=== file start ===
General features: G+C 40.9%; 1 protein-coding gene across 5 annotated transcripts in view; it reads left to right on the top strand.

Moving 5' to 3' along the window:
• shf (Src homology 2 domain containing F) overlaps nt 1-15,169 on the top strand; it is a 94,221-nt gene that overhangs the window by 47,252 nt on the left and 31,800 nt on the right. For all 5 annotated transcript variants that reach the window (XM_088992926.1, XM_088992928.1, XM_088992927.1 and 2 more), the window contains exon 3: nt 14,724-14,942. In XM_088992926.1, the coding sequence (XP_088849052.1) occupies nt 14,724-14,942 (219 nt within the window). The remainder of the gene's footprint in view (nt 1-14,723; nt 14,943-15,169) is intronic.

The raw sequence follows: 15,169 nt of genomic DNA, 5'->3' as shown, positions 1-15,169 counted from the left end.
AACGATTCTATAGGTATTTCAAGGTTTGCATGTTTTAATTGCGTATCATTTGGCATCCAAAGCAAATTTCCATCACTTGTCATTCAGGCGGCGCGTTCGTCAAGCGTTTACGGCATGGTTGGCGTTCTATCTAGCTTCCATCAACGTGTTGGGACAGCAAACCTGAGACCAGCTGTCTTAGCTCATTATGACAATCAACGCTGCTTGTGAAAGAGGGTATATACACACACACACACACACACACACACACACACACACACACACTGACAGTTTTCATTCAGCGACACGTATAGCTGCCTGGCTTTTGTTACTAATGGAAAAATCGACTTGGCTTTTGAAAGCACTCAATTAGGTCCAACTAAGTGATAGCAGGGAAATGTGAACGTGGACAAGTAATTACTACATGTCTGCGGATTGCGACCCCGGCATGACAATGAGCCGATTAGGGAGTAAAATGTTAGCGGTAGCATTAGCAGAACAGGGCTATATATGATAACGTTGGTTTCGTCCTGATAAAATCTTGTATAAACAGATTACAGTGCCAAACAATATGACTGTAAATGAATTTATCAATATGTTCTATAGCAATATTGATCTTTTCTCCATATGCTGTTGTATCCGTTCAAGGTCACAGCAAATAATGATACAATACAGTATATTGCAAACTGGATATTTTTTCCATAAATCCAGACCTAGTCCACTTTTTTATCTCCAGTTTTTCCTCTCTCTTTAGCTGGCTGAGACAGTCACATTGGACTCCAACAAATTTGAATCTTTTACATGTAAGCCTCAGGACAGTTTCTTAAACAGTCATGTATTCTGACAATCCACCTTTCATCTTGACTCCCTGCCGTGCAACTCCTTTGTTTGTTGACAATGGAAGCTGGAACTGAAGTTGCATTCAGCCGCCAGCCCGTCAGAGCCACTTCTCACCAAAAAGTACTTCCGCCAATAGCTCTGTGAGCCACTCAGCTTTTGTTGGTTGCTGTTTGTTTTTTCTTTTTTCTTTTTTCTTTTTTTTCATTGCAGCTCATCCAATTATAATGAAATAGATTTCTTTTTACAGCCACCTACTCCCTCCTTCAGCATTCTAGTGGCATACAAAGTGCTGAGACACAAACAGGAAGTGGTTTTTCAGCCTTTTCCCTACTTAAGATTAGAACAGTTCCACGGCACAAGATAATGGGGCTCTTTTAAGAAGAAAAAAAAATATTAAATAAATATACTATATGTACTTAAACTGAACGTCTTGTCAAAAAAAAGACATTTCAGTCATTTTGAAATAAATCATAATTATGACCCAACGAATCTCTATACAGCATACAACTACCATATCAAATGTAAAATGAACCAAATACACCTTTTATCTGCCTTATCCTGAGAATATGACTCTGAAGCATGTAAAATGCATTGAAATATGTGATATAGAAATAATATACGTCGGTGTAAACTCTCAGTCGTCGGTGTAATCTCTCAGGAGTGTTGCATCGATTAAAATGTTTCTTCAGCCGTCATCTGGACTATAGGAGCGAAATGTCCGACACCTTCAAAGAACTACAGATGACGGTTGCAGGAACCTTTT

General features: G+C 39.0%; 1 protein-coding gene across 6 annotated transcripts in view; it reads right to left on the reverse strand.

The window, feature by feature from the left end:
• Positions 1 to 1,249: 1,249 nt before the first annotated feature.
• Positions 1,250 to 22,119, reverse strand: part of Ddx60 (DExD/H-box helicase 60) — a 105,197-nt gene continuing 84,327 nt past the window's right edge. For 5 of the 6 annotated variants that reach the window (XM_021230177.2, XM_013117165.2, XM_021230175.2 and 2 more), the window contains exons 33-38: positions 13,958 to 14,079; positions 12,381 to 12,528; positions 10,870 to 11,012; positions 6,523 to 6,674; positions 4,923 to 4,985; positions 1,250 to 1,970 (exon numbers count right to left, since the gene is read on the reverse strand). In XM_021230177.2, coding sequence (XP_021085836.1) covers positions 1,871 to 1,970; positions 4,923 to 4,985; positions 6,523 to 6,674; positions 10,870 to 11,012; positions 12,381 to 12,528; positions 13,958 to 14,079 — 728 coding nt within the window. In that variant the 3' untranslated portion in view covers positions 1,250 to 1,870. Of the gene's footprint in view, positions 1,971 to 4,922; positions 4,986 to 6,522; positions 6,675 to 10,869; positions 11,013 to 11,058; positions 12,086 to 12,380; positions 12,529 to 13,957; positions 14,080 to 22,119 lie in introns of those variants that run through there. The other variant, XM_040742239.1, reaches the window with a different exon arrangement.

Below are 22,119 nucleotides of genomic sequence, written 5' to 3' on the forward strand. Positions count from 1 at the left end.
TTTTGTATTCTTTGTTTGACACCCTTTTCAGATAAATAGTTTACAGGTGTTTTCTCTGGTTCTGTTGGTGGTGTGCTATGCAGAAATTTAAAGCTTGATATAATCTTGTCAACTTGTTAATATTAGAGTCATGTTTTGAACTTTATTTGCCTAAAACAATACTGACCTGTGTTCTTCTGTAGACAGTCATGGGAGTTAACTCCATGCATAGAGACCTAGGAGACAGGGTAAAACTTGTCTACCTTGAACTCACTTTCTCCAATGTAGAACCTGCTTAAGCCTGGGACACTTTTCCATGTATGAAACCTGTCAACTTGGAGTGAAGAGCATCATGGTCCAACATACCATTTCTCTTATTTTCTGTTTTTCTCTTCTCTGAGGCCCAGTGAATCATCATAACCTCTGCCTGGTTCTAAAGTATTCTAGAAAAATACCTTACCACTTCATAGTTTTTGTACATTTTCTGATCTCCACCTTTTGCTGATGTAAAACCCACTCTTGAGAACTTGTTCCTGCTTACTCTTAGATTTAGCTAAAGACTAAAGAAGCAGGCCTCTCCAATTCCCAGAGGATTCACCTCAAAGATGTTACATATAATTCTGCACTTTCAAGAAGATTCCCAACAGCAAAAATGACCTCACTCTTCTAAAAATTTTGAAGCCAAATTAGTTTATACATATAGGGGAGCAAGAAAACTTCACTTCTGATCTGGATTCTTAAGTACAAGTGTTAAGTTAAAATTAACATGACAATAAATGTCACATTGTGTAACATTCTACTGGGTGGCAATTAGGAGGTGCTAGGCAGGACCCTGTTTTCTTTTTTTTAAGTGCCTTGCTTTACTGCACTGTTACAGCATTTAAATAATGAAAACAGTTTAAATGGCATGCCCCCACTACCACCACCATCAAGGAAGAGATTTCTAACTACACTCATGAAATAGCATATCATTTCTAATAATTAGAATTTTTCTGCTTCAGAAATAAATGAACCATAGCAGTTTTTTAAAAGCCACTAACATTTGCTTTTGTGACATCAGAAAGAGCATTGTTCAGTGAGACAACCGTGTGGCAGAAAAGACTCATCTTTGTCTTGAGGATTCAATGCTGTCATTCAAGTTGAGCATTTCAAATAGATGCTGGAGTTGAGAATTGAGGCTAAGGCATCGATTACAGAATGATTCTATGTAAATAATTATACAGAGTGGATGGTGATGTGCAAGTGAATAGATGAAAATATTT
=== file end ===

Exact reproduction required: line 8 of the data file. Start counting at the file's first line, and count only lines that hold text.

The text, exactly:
• Positions 1 to 1,249: 1,249 nt before the first annotated feature.